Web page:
Archive for January, 2008

Ships on legs — modern-day sheer hulks


A modern implementation of the sheer hulk:

Rising from stormy seas, the giant turbine towers of an offshore wind farm seem almost miraculous to the untrained eye. But how do you put them there?

Most boats do not have legs. But a jack-up barge has six, protruding high into the air when the ship is in transit.

Extending to a length of 48m from the bottom of the ship, and penetrating up to 5m into the sea bed, the “legs” of these ships provide a stable “ground” in a place where there is only roiling water.

As the legs push down, the ship is lifted above the waves. Purpose-built at a Chinese shipyard, the £60m jack-up barge MPIO Resolution is an extraordinary piece of engineering in itself. 

With a solid platform achieved, the windmill is fixed into place using a crane from the ship.


Full story at BBC

Save the mermaids

Save the Mermaids by Edward Horn

Endangered mermaids of Weekiwachee Springs.

Rowing for pleasure?


One guy rowing, four guys watching.

US Navy Mermaid cartoon caption contest

What’s the caption? Send us your ideas by midnight Tuesday – the winner gets free stuff!

Love the blog!  Many thanks for doing it.  Although I’m an east coaster, I even like reading about the west coast events.  Kudos!
My oldest son is in the Navy, so I follow Navy Times.  Their cartoonist recently put up a caption contest for a cartoon with a mermaid.  Well, merman more like it.  You might never use it, but I thought you’d get a chuckle out of seeing it.
Very best regards,

Thanks Buck, for the kind words and the find!  Readers can click the pic or the link to see the caption entries posted to date.

UPDATE (2/1/08):  Winning caption

Obviously Milton and Frank interpreted the order to “go drag the river” in different ways.

Winning caption by Lucy Hayes

Staten Island Boat Graveyard


Off the shore of Staten Island New York rests a veritable graveyard of decommissioned, scrapped, and abandoned ships of various sizes, ages, and states of decay. Things are constantly changing here; new boats are brought in and old ones are chopped up or sunk into the muddy banks of the harbor.

The beauty here is in the untouched rust and rotting wood, where weather and salt water accelerates the rate of decay, transforming these ships of the past into sculptures of steel rising from their watery grave.

 gallery of wrecks at opacity

Through Panama Canal In 75 Seconds

Through Panama Canal In 75 Seconds

Mermaid fishing lures


Hull Speed


Hull speed,

Not just a good idea, it’s the law.

The Mermen on the beach

The Mermen, San Francisco’s own contemporary surf gods,  perform “To be Naked and French is Always Hard”  at the LEAP Sandcastle Classic at Ocean Beach, while a guy with no self-consciousness [and a Tilley Hat] shows his moves. 

Not so Illustrious


Are the US and UK navies becoming wimpified?  Judge for yourself.

  1. Faulty fridge sends warship back to base 
    One of Britain’s biggest warships was forced to retreat back to base Wednesday — by fears about a fridge.  The aircraft carrier HMS Illustrious sailed out Wednesday from Portsmouth on the southern English coast, the home of the fleet, to join multi-national operations in the Indian Ocean.   But “Lusty” had to turn back because a refrigeration unit used to store meat was in danger of breaking down.  “The sensible thing is for her to come in and get that fixed before she goes off again,” said Royal Navy spokesman Anton Hanney.  “It wouldn’t be prudent for her to go off with the chance of the unit breaking down while she was in warmer climates and then engineers would have to be flown out to her to fix it.” [full story]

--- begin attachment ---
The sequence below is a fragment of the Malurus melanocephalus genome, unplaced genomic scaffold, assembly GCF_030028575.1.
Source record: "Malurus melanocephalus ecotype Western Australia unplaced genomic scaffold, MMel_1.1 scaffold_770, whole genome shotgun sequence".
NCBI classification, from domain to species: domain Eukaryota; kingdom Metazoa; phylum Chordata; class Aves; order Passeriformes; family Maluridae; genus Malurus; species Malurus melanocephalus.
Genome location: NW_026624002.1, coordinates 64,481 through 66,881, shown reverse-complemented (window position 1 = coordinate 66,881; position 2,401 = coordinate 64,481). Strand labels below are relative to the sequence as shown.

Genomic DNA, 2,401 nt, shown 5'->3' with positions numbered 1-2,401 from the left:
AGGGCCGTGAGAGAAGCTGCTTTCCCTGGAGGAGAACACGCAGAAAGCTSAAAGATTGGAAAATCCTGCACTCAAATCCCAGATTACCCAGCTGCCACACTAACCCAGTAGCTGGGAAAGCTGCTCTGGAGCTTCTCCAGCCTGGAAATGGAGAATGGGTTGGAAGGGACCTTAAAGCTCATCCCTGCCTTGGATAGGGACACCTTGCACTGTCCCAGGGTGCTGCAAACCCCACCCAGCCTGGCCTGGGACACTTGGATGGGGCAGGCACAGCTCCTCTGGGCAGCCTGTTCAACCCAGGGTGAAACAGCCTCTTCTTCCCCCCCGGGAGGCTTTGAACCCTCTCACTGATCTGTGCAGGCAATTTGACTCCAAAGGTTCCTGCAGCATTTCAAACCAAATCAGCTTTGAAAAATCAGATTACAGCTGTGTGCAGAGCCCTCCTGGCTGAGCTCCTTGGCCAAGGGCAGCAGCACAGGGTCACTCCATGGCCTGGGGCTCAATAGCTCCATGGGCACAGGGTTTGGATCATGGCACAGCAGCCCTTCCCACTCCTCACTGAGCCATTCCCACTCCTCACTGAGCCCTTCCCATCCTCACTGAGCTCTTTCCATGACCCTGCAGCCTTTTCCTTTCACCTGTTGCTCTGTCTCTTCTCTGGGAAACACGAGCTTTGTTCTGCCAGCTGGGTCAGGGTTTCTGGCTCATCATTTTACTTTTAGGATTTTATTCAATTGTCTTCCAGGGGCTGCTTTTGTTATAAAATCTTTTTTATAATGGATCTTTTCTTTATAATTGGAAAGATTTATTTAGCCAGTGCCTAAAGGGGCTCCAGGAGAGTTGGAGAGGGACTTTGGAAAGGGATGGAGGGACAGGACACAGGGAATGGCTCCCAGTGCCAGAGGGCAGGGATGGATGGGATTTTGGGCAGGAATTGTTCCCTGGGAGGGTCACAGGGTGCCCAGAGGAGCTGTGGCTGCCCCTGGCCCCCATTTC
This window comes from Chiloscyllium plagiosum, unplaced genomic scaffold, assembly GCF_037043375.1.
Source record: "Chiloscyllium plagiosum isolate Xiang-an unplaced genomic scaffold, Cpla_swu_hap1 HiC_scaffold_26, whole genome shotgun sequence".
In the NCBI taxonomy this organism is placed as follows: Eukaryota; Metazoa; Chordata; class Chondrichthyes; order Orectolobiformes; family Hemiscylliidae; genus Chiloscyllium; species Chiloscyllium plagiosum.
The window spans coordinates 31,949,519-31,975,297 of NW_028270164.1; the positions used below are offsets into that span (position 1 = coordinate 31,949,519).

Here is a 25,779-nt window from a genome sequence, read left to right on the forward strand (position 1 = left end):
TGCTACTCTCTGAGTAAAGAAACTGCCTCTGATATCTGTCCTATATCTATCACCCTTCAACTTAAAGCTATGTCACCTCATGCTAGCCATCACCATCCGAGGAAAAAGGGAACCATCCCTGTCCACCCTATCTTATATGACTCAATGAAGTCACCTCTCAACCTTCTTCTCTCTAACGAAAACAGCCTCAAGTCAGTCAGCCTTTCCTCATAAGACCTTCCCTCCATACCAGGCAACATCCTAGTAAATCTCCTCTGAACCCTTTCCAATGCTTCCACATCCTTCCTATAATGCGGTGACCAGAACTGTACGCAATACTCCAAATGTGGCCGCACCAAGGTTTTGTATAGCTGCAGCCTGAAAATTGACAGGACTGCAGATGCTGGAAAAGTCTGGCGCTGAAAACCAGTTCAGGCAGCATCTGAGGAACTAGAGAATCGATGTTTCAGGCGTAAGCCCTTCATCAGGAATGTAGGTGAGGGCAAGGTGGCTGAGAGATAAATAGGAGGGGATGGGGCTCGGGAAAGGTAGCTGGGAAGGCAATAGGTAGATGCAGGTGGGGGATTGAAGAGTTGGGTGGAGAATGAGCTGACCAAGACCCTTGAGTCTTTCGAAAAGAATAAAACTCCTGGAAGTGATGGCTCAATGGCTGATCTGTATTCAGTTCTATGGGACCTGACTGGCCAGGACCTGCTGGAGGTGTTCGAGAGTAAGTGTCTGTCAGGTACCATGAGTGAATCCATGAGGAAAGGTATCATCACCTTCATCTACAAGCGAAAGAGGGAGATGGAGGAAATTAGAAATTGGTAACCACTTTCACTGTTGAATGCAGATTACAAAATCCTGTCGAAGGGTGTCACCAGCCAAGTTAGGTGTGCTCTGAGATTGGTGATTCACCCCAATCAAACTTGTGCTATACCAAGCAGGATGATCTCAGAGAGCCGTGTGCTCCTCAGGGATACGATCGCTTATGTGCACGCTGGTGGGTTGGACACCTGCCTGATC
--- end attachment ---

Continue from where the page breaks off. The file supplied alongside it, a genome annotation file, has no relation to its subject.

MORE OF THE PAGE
2. Herndon Climb, other USNA rituals changing

    To reduce the possibility of injuries during the annual rite of climbing the Herndon Monument, the Naval Academy may limit the number of freshmen allowed to participate in scaling the grease-covered obelisk.

    The Herndon Climb is but one of the academy’s spring festivities that is being reviewed, and some will be curtailed or even eliminated.     “Similar to how our Navy looks at all traditions in the fleet, we are evaluating the Herndon Monument Climb to ensure the event remains a valid part of our heritage but it is conducted with professionalism, respect, and most important, safety in mind,” academy spokesman Cmdr. Ed Austin said yesterday.  [story, history,  photos, YouTube]

To me, this all seems bizarre.  Wasn’t it bad enough when the stopped the tot? I can’t believe that today’s naval men are so delicate that they can’t live without ice cream, or that the US Navy has such a fear of lawsuits from the plebe’s mommys if one of their precious snowflakes stubs a toe.  If they wanted ‘safety’ they should have gone into accounting.


San Francisco Ocean Film Festival


Get tix here.

Program info:

Opening night act:  The Mermen

Peter Mirow’s tacking outrigger model

NSL reader Peter Mirow has a number of vids up on YouTube of his sailing outrigger model.    See more at his blog posting.

Bilgemunky: Pirate-Core in Chicago


Gerard Heidgerken of and Bilgemunky Radio will be delivering a multi-media presentation at the Chicago History Museum on Saturday, February 23rd as part of the 2008 Chicago Maritime Festival. The presentation is titled “Pirate-Core: Sea Shanties in the 21st Century”, and will cover the evolution and current state of this contemporary spin on the the traditional sea shanty.

Gerard is one of many presenters at the 2008 Chicago Maritime Festival. Tickets to attend the festival are $10 (free for kids 12 and under) and may be purchased online or at the door. The festival is open from 10 a.m. to 4:30 p.m. The exact time for “Pirate-Core: Sea Shanties in the 21st Century” is not yet scheduled.

For more information, please visit

Void Ho

Featuring Mr. 1000 Days at Sea, Reid Stowe.

“Seriously, you do know smoking car body filler is NOT good for you right???”

Yarr. Just… yarr.